Replace.IT – Upper fan for Antec 1100 computer case

I am a little down with the flu, so sitting at home, it is always a good idea to do some writing, or is it blogging – to clear the backlog of R.IT articles.  The Antec 1100 is a great computer case, since it has lots of fans, and space for hard disks, and lots of expansion slots.  That’s a lot of lots – right.  It had started its life as a case from my scrypt (think – cryptocurrency) mining computer, and was eventually repurposed for my VMware ESXi server.

My ESXi server needed six hard disk drives so this case was ideal for it. After a couple of years of operation, I started hearing a bit of rattling sounds from the server which would come and go.  Eventually I noticed after removing the side panel, and by looking up, that the top exhaust fan, was sometimes stopping and if it would spin, would spin with a wobble or slight rattle.  This was the cause of the sound.

The fan was a 22cm fan, but it was a slightly longer shape – and checking on some forums found that others had similar problems, but had replaced the fan with a standard 22cm computer case fan. I found a Bitfenix 22cm case fan from a local supplier who had it in stock, so bought that one.

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Here is the original fan from the Antec 1100 case. The mounting holes are not as standard as I thought.  When I compared it with the Bitfenix fan, I found that the Bitfenix followed the standard mounting radius and that the Antec fan, had a slightly smaller radius.  After some consideration, I noticed that there were other spots where mounting holes could be available, so used a 4.5mm drill to enlarge the holes adjacent to the standard mounting holes.  It is a bit hard to describe, so here are a few photos.

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This shows the new holes nearby, and the next one is a closeup to clearly show the new mounting hole that is away from the corner.

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So, after this, it should be a small matter to reinstall the fan, however since the server was still running, I decided it would be best to shut it down to make the job easier.  I don’t want to accidentally drop a metal screw onto the motherboard and cause a failure to occur.  Another Replace.IT done.  Now what should I write about next, maybe something of an electronic nature – except those haven’t come up very much lately.

 

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Repair.IT – Air Compressor

Some months ago, I needed to paint the wooden deck in my backyard – yes, the one that I built – did I write about it? Anyway, the oil that I used was starting to wear off. A colleague from work suggested that I use a spray gun to make the job go faster which I thought at the time was a great idea. I had already been asking around for a new oil to buy, but the final word was that since we had already used the Cutek oil, that we should continue with that oil.

My colleague had lent the air compressor to another colleague, who in due course finished with his work, and I was able to get the compressor, a long coil of air hose, and a spray gun attachment. On the next available weekend, I hauled everything to the backyard, connected the power to the compressor, and switched on. At this point all I heard was a slight clicking sound coming from the compressor, so switched off. Switched on again, and still the clicking sound, which doesn’t quite sound like a motor turning, but more like a stalled motor.

I shut the power off, then could see the rotor through the grill and could turn the rotor with a long screwdriver, so that means that the motor hadn’t siezed up.  After a bit of head scratching, I decided to open up the cover to expose the motor. An air compressor is essentially a motor that turns a compressor that pushes air into a container until it bursts – or actually, until a pressure is reached whereby the motor is switched off before bursting point.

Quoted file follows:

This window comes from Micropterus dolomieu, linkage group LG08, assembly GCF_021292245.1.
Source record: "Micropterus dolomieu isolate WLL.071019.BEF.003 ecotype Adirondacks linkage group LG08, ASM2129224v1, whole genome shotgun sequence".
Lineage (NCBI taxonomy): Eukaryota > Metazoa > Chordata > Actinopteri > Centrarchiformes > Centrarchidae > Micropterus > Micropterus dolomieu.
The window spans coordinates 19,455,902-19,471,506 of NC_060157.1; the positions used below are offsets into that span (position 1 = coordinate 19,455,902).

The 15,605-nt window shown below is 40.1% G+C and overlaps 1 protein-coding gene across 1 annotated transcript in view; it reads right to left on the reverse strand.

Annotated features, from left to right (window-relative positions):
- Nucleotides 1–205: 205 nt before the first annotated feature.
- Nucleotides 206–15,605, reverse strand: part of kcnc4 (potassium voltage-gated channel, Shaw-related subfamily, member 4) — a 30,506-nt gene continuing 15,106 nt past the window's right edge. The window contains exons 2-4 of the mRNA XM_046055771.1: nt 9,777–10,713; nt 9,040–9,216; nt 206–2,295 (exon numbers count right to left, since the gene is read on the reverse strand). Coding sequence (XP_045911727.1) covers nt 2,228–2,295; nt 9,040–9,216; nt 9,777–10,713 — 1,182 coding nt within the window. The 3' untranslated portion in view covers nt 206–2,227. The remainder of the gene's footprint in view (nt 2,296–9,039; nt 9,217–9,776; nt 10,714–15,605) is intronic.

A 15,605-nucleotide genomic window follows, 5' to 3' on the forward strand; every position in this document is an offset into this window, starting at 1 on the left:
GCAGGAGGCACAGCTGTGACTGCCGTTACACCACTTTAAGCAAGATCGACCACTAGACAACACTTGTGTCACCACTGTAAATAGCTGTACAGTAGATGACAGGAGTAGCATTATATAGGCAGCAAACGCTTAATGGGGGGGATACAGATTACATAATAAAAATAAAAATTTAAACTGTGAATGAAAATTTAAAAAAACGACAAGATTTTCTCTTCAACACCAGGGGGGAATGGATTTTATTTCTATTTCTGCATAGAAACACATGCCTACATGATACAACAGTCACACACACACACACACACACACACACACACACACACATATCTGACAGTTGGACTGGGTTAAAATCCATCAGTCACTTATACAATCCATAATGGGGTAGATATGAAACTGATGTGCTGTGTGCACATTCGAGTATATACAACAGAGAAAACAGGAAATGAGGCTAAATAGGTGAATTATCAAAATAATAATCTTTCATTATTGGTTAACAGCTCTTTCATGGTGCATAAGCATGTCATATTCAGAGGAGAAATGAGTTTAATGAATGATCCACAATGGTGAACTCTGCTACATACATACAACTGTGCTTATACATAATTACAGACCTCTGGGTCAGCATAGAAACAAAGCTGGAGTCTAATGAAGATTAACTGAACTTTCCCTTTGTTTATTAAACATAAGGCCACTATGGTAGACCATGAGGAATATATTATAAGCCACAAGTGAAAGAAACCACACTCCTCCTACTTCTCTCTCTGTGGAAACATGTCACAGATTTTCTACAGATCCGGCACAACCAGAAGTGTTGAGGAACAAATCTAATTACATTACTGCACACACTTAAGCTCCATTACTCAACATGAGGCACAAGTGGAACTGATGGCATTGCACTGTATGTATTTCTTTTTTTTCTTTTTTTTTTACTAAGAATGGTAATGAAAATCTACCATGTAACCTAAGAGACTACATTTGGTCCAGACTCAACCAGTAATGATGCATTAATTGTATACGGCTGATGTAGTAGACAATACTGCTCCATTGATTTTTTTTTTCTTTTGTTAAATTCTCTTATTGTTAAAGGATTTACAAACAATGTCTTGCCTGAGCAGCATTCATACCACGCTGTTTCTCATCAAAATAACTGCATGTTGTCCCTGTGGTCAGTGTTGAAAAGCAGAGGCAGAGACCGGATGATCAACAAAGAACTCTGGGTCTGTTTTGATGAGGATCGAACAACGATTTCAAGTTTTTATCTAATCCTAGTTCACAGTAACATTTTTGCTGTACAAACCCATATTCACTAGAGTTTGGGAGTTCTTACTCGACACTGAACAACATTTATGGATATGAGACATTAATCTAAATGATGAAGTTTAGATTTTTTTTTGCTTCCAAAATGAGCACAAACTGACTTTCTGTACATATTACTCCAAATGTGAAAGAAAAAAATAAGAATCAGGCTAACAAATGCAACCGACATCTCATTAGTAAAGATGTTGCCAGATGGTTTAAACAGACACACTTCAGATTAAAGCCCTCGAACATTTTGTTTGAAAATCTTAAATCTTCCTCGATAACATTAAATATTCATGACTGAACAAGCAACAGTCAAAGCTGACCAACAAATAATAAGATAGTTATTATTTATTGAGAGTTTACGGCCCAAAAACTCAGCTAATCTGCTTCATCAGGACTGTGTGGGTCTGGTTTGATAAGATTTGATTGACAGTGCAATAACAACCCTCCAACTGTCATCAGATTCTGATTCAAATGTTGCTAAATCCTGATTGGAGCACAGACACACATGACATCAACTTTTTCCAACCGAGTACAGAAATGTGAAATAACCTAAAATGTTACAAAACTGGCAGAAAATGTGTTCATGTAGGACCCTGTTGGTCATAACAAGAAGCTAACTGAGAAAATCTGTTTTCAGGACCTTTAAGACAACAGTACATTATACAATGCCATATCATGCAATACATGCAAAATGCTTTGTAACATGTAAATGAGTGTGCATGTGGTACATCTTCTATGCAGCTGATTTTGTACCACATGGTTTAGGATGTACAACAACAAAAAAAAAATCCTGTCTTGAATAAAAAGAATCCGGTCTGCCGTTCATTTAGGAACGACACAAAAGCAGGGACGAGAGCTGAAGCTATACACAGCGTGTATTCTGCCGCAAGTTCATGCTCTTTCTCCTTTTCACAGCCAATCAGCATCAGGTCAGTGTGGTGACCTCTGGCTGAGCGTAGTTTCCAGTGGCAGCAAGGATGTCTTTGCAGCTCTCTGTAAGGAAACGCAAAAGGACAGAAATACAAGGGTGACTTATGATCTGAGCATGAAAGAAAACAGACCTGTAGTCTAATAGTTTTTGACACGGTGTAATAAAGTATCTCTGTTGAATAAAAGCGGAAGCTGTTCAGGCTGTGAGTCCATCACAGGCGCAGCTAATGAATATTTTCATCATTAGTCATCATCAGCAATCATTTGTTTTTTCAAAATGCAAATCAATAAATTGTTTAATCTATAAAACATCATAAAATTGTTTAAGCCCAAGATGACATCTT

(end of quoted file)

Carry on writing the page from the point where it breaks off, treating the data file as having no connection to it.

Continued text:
The motor is just an average ac motor, usually one that is either a capacitor-start motor or a capacitor-run motor – which means that if it doesn’t work, usually it is because a capacitor has failed. So essentially, this capacitor failed between its last job and in transport to my home – what luck. So, opening the cover should allow me to see the capacitor, remove it for checking, and then obtain a replacement.

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As Murphy would have it, part of this was easy and also not easy. The capacitor had some hard black plastic foam glued to it, to stop it from rattling against the case, but the foam had hardened to be almost rock-like – it had dented the side of the capacitor, and as luck would have it, has also covered the part that shows what size the capacitor should be. I measured the capacitance and it was very small, almost unmeasurable whereas I would expect something in the 10-30 uF.

I then used a hacksaw to cut the black foam, and eventually exposed the label enough to show that it is a 35uF capacitor, which was also not an easy one to find. After some time, I decided that I could get a 30uF and a 4.5uF and connect them in parallel, to get 34.5uF which should be close enough, since most capacitances are +-5%.

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Here is my replacement capacitors wired together.

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And now, here they are mounted on the motor frame, which fortuitously had mounting points for two capacitors – great.  Once wired in, and cover replaced – switch on, and the sound of… a loud compressor running, ok – so pressure is not increasing and air coming out the bottom – the drain bolt needs to be screwed out to close the drain.  Try again – and finally, pressure increasing – and eventually, yes – it stops.  Great – another Repair.IT done and can get back to spraying some decking oil.